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Coal is black, and so would India be with the approaching “blackout” and power crisis

Many regions have issued advisories regarding the possibility of blackouts due to the country’s persistent coal scarcity. In reaction to this information, the government has reassured everyone and labeled reports of coal stockpiles reaching unprecedented lows as “confusing.” But how did India get to this position when a potential power catastrophe looms vast on the horizon? Let’s take a closer look to see what’s going on.

India does have the world’s fourth-largest coal deposits and relies mainly on thermal power stations to satisfy its energy needs. Furthermore, the nation is the ‘s largest coal importer and imports fuel from a variety of countries.

Experts say that a sharp increase in electricity consumption from industrial production and an increased power demand due to a faster-than-expected economic growth and a 40% reduction in coal imports contribute to India’s electricity and coal crisis. Furthermore, the increase in international coal costs from $60/tonne in March 2021 to $160/tonne in September and October 2021 exacerbates the problem.

Coal is indeed the world’s most significant source of power. Coal-fired power stations provide 72% of India’s electricity. The expansion of coal-consuming industry sectors such as steel explains why the solid fuel source will remain vital to India’s economy in the following decades. Notwithstanding the government has undertaken intentions to boost renewable energy output, this is the case.

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Is there going to be a power outage due to a lack of coal?

As India’s reliance on thermal coal-based power plants remains high, the rating agency predicts a minor power supply deficit in the near term, owing to increased home demand over the forthcoming festive season. According to the agency, the coal inventory situation is unlikely to improve in the next several days. Nonetheless, the agency expects the coal shortfall to have an impact outside of the electricity industry.

How different Indian regions are dealing with the electricity crisis:

Gujarat: Tata Group has halted output at its imported coal-based power station in Mundra, Gujarat, which must have inked contracts to deliver 1,850 MW of energy to Gujarat, 475 MW Punjab, 380 MW to Rajasthan, 760 MW to Bombay, and 380 MW to Haryana.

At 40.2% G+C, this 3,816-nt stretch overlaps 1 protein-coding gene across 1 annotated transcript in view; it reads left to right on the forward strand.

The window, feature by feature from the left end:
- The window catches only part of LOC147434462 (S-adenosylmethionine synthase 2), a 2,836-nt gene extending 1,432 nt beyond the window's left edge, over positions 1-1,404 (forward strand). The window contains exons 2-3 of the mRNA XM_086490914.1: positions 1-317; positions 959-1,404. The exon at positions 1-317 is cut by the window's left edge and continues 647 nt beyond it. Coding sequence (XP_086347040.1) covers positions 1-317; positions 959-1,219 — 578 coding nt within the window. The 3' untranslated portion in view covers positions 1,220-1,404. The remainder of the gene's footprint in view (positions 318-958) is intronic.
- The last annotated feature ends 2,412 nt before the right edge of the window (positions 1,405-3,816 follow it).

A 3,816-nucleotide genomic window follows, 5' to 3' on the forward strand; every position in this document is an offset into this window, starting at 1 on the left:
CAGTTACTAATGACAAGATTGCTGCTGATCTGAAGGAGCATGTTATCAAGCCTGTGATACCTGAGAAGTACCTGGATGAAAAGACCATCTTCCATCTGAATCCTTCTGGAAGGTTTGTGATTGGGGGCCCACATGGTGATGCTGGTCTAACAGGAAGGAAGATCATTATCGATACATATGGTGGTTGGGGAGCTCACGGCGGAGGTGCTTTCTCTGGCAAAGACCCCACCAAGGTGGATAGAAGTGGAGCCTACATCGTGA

Punjab: PSPCL, a government utility, has announced that up to 3 replicates power cuts would be in effect until October 13. The Punjab Electric Supply Corporation Limited (PSPCL) has been obliged to reduce power output and implement load shedding due to a severe coal shortage.

Rajasthan: In Rajasthan, power is turned off for one hour every day.

Tamil Nadu: The Tamil Nadu Production and Transmission Corporation (Tangedco) has announced that they would turn the power off in areas of Chennai for maintenance work.

The coal scarcity is also wreaking havoc in Jharkhand and Bihar.

what is coal? Andhra Pradesh: Acute supply shortages are forcing unexpected power outages in the state, with crops at risk of drying out if irrigation pumps aren’t electrically powered.

K Kerala Power Minister K Krishnankutty said that if a power deficit from the Common pool persists for an extended period due to a lack of coal for thermal power stations, the provincial government may have to turn to load-shedding.

Madhya Pradesh Minister Of energy Pradhuman Singh Tomar said that the state was better on Sunday. According to the minister, the state government has also issued tenders to acquire eight metric tons of carbon for its power plants.

In Bawana, on the borders of Delhi, there is a 1,300 megawatts (MW) fuel power station. “The three companies in Delhi are now all wholesalers, not generators of electricity. We rely just on flora at the centre. If the supplies does not arrive within couple of days, the whole city of Delhi would be without power “Mr. Jain explained.

According to a Reuters study of daily load dispatch data from India’s federal grid operator, the country’s power distribution shortfall in the first seven days of October accounted for 11.2% of the country’s overall deficits for the year.

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Although the data is open to the public, the study gives the first clear indication of the scope of the problem. Global fuel supplies are being stretched as prices rise, while market supply chains are being strained by the return of actual consumption during the pandemic’s shutdowns.

Mr. Kejriwal tweeted today that he had written to Prime Minister Narendra Modi, requesting his help securing enough coal and gas supplies for the town’s power plants.

Despite its ongoing reliance on fossil fuels, India is anticipated to achieve its target under the Paris Agreement On climate change to reduce emissions as a percentage of GDP by a third by 2030 compared to 2005 levels. According to the IEA, India is the third highest CO2 emitter, yet its capita emissions are 40% of the global average.

Article Proof Read & Edited By Shreedatri Banerjee

aadhya

Journalism student with a keen interest in Business world

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